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J Occup Environ Hyg. 2004 Sep;1(9):570-81.

Isocyanate exposures in autobody shop work: the SPRAY study.

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  • 1Yale Occupational and Environmental Medicine Program, Yale School of Medicine, New Haven, CT 06510, USA.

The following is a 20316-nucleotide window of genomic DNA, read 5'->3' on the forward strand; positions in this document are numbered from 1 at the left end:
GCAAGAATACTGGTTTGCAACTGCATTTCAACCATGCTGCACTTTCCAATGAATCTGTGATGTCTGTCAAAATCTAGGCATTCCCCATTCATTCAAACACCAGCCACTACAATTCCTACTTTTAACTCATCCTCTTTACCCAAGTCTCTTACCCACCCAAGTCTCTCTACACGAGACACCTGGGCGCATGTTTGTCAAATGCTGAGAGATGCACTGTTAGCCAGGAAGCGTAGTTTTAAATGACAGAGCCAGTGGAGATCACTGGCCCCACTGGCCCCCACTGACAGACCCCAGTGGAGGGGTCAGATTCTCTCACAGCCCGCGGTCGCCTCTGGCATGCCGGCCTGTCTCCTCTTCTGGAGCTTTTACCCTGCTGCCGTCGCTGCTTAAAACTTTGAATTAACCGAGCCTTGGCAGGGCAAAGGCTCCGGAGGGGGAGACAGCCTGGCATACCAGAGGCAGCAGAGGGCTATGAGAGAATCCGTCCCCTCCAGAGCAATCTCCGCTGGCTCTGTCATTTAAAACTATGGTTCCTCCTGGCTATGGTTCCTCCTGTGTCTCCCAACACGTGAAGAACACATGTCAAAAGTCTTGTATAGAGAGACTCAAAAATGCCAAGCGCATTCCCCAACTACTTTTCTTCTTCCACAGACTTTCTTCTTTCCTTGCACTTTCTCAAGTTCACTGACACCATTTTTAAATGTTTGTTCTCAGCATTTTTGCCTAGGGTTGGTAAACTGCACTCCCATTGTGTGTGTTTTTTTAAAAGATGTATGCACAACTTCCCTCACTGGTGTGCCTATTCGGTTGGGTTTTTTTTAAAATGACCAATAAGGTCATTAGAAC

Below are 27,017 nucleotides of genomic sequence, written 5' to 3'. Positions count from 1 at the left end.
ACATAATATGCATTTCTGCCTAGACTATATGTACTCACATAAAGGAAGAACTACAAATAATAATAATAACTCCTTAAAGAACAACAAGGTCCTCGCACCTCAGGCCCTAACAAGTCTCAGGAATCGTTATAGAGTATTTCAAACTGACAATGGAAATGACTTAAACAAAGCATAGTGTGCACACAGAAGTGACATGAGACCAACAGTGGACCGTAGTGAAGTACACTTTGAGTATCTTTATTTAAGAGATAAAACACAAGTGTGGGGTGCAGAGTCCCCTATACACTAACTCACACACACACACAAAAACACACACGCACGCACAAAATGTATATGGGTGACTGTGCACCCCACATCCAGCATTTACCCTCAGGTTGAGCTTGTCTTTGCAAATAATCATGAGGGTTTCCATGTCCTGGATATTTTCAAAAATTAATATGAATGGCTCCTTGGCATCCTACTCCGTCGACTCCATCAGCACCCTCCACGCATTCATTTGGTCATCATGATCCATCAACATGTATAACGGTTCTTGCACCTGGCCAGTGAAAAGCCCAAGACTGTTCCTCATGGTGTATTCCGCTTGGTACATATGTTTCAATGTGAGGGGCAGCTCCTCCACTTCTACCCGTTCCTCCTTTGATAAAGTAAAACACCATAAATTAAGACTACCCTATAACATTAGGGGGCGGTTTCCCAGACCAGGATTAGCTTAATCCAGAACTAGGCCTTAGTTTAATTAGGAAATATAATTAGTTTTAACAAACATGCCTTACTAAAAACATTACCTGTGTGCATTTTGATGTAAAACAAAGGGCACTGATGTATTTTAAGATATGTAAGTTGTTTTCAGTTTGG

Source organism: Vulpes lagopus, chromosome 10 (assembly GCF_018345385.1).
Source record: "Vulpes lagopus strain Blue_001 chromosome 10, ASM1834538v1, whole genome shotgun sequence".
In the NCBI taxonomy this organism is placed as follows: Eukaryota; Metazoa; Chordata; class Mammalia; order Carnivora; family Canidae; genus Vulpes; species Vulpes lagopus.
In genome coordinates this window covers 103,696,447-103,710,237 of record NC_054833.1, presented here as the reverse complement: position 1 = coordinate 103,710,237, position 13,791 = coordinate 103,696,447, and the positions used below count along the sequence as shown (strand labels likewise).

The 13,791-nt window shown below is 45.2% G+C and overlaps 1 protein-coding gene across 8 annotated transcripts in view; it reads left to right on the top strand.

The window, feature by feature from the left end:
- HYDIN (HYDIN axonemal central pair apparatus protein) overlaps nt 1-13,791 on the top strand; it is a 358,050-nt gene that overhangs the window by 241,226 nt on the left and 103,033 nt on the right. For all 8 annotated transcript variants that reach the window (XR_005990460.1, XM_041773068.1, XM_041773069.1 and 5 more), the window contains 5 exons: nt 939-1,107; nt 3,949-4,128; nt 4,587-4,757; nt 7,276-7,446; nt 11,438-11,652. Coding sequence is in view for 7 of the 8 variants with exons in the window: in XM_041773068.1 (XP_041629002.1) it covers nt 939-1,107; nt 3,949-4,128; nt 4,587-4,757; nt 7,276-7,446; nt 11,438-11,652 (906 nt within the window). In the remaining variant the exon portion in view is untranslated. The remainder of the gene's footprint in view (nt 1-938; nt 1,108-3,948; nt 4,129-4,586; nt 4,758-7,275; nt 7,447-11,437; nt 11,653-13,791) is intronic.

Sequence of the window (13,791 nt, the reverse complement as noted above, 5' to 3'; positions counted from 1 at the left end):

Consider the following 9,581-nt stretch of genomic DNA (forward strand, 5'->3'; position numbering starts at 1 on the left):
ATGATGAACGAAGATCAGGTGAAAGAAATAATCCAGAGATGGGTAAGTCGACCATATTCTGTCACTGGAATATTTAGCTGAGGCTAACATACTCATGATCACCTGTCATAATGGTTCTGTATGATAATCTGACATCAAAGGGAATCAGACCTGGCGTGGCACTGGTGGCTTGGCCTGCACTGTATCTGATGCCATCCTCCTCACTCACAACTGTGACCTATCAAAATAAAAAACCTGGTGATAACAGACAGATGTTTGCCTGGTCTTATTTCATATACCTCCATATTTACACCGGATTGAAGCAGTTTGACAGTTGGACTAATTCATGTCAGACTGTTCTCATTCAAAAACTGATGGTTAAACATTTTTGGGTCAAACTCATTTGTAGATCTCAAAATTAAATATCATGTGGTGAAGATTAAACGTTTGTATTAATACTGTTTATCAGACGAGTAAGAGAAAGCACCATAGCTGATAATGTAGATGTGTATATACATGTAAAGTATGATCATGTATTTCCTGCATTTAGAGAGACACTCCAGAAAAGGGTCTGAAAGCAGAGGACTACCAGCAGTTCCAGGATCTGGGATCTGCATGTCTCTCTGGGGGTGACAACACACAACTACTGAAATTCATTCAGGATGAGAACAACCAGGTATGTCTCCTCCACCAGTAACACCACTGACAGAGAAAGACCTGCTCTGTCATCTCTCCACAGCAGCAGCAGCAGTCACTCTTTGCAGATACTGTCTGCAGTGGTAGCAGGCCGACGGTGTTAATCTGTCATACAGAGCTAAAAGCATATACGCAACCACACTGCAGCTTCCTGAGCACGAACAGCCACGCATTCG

Isocyanates, known to cause respiratory sensitization and asthma, are widely used in automotive refinishing where exposures to aliphatic polyisocyanates occur by both inhalation and skin contact. The work reported here, the characterization of isocyanate exposure in the autobody industry, was part of an epidemiologic study of workers in 37 autobody shops in Connecticut. This article describes workplaces, tasks, and controls, and outlines the frequency, duration, and intensity of isocyanate exposures. Personal air samples taken outside of respirators had median concentrations of 66.5 microg NCO/m3 for primer, 134.4 microg (NCO)/m3 for sealer, and 358.5 microg NCO/m3 for clearcoat. Forty-eight percent of primer, 66% of sealer, and 92% of clearcoat samples exceeded the United Kingdom Health and Safety Executive guideline for isocyanate, though none exceeded the National Institute for Occupational Safety and Health (NIOSH) recommended exposure limit for monomer. Nonisocyanate-containing primers and sealers are used in more than half the shops, but nonisocyanate clearcoats are rare. Eighty-two percent of personal samples taken within a spray booth exceeded the U.K. guideline: 81% of those in downdraft spray booths, 74% in semidowndraft booths, and 92% in crossdraft booths. Only 8% of shops reported that spraying is done exclusively in spray booths. All painters wore some type of respirator. In 30% of shops, painters used supplied air respirators; the rest relied on half face organic vapor cartridge respirators with N95 overspray pads. All shops provided some type of gloves, usually latex, not recommended for isocyanate protection. Despite improvements in autobody shop materials, practices, and controls, there are still opportunities for substantial exposures to isocyanates.

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